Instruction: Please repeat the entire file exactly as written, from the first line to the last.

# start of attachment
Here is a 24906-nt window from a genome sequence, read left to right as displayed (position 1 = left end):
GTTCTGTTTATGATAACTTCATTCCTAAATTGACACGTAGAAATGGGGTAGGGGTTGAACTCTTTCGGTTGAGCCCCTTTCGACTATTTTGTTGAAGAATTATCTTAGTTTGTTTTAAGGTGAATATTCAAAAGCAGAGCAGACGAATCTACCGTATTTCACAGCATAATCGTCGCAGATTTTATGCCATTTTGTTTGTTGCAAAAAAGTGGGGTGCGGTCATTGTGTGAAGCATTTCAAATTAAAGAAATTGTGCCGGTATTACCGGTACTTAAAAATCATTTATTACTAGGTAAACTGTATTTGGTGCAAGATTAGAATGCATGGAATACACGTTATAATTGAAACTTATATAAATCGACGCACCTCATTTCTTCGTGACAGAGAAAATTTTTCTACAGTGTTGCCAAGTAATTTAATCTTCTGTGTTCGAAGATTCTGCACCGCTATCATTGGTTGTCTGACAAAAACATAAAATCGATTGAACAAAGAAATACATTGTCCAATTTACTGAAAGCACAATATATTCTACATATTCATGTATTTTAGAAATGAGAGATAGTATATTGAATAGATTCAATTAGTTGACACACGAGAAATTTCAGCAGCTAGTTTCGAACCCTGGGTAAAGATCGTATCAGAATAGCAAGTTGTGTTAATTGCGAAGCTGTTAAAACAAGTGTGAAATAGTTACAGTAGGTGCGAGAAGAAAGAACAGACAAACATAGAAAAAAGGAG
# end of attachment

Here is a 24906-nt window from a genome sequence, read left to right as displayed (position 1 = left end):
GTTCTGTTTATGATAACTTCATTCCTAAATTGACACGTAGAAATGGGGTAGGGGTTGAACTCTTTCGGTTGAGCCCCTTTCGACTATTTTGTTGAAGAATTATCTTAGTTTGTTTTAAGGTGAATATTCAAAAGCAGAGCAGACGAATCTACCGTATTTCACAGCATAATCGTCGCAGATTTTATGCCATTTTGTTTGTTGCAAAAAAGTGGGGTGCGGTCATTGTGTGAAGCATTTCAAATTAAAGAAATTGTGCCGGTATTACCGGTACTTAAAAATCATTTATTACTAGGTAAACTGTATTTGGTGCAAGATTAGAATGCATGGAATACACGTTATAATTGAAACTTATATAAATCGACGCACCTCATTTCTTCGTGACAGAGAAAATTTTTCTACAGTGTTGCCAAGTAATTTAATCTTCTGTGTTCGAAGATTCTGCACCGCTATCATTGGTTGTCTGACAAAAACATAAAATCGATTGAACAAAGAAATACATTGTCCAATTTACTGAAAGCACAATATATTCTACATATTCATGTATTTTAGAAATGAGAGATAGTATATTGAATAGATTCAATTAGTTGACACACGAGAAATTTCAGCAGCTAGTTTCGAACCCTGGGTAAAGATCGTATCAGAATAGCAAGTTGTGTTAATTGCGAAGCTGTTAAAACAAGTGTGAAATAGTTACAGTAGGTGCGAGAAGAAAGAACAGACAAACATAGAAAAAAGGAG